Death Stars are a waste of time – here's the best way to take over the galaxy

December 22, 2015 by Stuart Armstrong, The Conversation

The Star Wars films raise lots of pressing questions. "Why is there sound in space?" "How did George Lucas lose his way?" And, of course, "Did Han shoot first?" (that's an easy one).

There are innumerable variants on the "How realistic is Star Wars?" question. The answer is, of course, not very. But it's fascinating to use this question to probe what space combat might really be like.

For example, several people have tried to answer "How to build a Death Star?", referring to the first film's moon-sized space station with the power to destroy a planet. A less obvious but perhaps more important question is "If robots like R2-D2 exist in the Star Wars universe, why are the bad guys' superweapons so big in the first place?"

The presence of R2-D2 and other robots tells us something very important about the "Galaxy far, far away". Namely, that they have access to a workforce that can be churned out in large numbers and copied as needed. If you have robots with skills somewhat comparable to humans, you have access to recursive manufacturing: manufacturing that builds upon previous manufacturing. You can thus build a factory, that can build robots, that can build another factory, that can build robots, and so on, going on until all the and energy of the planet (or star system) are used up.

Even if robots aren't very good builders, this kind of exponential growth means that robot-powered recursive manufacturing will rapidly overwhelm and surpass more conventional manufacturing, and grow ever faster. In the Star Wars universe, the majority of the physical production should come from such recursive manufacturing.

Starkiller Base

In the latest Star Wars film, The Force Awakens, the evil First Order have created a weapon even bigger than the Death Star. Known as "Starkiller Base", it is constructed from an apparently hollowed-out planet and can suck all the energy from a nearby star before using it to fire destructive beams at multiple planets at once.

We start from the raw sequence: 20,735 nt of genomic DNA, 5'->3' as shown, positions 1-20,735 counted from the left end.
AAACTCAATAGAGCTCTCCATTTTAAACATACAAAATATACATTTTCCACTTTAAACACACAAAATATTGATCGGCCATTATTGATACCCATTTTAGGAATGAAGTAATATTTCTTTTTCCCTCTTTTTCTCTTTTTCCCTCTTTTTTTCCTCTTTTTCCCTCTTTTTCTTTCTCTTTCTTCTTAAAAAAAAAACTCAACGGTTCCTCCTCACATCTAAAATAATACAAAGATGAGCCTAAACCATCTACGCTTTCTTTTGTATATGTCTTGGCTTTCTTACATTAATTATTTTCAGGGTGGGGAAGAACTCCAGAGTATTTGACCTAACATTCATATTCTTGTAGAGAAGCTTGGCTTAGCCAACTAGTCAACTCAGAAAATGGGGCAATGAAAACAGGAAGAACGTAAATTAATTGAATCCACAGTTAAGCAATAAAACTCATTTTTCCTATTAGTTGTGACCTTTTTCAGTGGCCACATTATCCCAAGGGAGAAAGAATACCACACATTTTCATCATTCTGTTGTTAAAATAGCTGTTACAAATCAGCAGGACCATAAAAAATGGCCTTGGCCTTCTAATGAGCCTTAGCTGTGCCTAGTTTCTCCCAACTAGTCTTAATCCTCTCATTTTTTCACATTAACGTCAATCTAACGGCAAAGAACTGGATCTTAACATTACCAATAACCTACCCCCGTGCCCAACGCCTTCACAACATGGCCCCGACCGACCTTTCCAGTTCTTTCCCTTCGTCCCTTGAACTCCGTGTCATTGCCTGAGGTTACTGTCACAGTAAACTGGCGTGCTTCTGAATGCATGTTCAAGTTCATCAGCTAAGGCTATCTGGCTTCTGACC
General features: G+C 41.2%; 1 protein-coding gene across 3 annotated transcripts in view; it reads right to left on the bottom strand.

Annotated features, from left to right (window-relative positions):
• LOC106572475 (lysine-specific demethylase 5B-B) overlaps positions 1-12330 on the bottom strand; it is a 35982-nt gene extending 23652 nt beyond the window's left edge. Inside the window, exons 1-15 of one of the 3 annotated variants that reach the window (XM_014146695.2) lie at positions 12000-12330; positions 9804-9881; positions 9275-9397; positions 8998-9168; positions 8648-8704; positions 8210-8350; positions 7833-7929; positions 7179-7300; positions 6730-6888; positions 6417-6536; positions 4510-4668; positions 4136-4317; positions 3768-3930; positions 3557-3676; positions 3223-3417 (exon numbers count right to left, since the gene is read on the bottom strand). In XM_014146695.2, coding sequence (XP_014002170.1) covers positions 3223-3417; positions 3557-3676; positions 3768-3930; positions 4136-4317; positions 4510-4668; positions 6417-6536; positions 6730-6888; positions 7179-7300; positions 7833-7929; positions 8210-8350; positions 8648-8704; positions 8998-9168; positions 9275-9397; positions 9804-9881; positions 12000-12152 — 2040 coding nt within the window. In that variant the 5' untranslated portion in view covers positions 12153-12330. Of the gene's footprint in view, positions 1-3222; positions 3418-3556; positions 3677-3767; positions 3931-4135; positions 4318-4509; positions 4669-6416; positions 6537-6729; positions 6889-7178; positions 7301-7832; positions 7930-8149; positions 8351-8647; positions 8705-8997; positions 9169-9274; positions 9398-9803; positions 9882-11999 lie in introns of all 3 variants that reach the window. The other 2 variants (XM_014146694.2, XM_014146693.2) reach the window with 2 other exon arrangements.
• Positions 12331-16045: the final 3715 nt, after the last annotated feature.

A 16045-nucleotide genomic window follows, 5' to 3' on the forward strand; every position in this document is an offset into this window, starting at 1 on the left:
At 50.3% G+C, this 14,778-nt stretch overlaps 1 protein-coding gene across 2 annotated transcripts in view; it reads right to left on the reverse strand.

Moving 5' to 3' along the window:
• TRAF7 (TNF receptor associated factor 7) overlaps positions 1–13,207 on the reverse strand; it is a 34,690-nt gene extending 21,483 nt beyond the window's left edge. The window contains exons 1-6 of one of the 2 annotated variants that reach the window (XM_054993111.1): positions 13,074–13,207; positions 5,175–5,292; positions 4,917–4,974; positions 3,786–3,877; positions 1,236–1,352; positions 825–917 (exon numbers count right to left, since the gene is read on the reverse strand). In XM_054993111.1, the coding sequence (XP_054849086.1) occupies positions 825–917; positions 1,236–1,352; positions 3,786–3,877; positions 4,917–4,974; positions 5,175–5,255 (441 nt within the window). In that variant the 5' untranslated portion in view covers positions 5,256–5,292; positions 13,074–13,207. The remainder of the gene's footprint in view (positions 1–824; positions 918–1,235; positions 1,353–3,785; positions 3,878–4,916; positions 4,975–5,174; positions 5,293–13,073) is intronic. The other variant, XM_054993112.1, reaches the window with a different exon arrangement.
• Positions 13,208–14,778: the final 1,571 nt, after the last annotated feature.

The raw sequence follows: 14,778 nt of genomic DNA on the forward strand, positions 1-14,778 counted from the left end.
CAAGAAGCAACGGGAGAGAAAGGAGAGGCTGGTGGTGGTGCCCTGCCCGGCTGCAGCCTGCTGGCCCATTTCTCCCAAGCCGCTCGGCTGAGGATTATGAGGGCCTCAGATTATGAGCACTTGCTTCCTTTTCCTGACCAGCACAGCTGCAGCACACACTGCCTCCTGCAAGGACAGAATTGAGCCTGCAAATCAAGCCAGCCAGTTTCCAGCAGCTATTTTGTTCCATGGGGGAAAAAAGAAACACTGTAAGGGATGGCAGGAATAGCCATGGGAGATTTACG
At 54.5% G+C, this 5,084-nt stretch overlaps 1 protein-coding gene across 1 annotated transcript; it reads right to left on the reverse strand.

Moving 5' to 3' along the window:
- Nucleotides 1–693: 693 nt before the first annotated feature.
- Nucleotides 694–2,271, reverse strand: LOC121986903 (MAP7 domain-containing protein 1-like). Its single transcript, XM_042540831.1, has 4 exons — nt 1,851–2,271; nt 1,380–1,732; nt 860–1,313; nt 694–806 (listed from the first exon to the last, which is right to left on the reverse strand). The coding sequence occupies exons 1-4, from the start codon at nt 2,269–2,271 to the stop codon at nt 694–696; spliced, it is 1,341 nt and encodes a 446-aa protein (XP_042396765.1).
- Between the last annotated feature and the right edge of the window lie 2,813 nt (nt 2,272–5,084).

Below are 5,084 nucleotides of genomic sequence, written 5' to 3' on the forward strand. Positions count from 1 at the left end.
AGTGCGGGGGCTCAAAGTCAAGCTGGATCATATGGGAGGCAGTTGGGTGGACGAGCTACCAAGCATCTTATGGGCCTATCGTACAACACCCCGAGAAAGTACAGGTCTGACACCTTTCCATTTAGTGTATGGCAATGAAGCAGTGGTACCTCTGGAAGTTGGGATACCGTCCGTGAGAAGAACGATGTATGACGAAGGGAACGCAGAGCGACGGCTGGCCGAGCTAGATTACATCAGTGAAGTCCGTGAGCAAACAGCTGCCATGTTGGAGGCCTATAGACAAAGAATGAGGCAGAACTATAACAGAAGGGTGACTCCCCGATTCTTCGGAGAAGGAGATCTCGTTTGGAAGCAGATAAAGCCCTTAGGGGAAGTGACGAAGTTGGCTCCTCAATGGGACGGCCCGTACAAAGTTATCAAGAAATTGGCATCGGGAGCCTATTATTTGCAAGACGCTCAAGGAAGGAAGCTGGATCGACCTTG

Death Stars are a waste of time – here's the best way to take over the galaxy
Today’s forecast: planet-detroying energy beams. Credit: Lucasfilm

As far-fetched as this sounds, constructing such a large structure around or in a planet would be relatively easy with recursive manufacturing. With a vast army of builders at your command, your only effective limitations are the amount of raw materials (mostly the planet itself and any others nearby) and your energy source (most likely the nearest star).

The problem is that this isn't a very efficient way of building a weaponised force for wiping out multiple planets. Instead of constructing one base made up of trillions of tons of metal and rocks, why not construct lots of them, each just a shell and a weapon, run by robots? You'd have completed half a million lightweight superweapons in the time it would take to build one massive one. Even if the robots aren't particularly good at their jobs, the redundancy of having so many would overcome this.

The next question is whether these weapons could really destroy a planet? That would require, at the very minimum, breaking the planet into fragments that go on their separate and unmerry ways. This means that you have to overcome the gravitational of the planet, the total gravitational force that keeps the planet together.

The gravitational binding energy of the moon is around 1.25×1029 Joules. That's the minimal energy requirement for completely blowing it up. In practice, however, you'd need more. That energy is about six minutes' worth of our sun's output, so it seems feasible that destroying the moon could be done.

But planets have higher binding energies. Large gaseous planets like Jupiter have binding energies of around 2.04×1036 Joules. That would require about 170 years' worth of the sun's energy – far less plausible, although maybe possible if you could really drain an entire star. But if you're draining a star, you have to overcome the star's own binding energy first, requiring even more energy to start with.

Death rays

A much more efficient way to defeat multiple civilisations would be to hit all the planets with a large mass at high speed – rather than an energy beam – enough to shake the big ones with immense tremors, and crack the crusts of the small ones, making them unlivable. You could then saturate them with enough ionising radiation to fry all electronics and kill any surviving living organisms. That would be much more economical from the bad guys' point of view.

But that's still a waste of . Using recursive manufacturing, a much simpler idea is to seed space with factories churning out other factories (of course), detection systems, and intelligent missiles. Within a few years, such factories will have transformed most of the nearby asteroids and planets into missiles.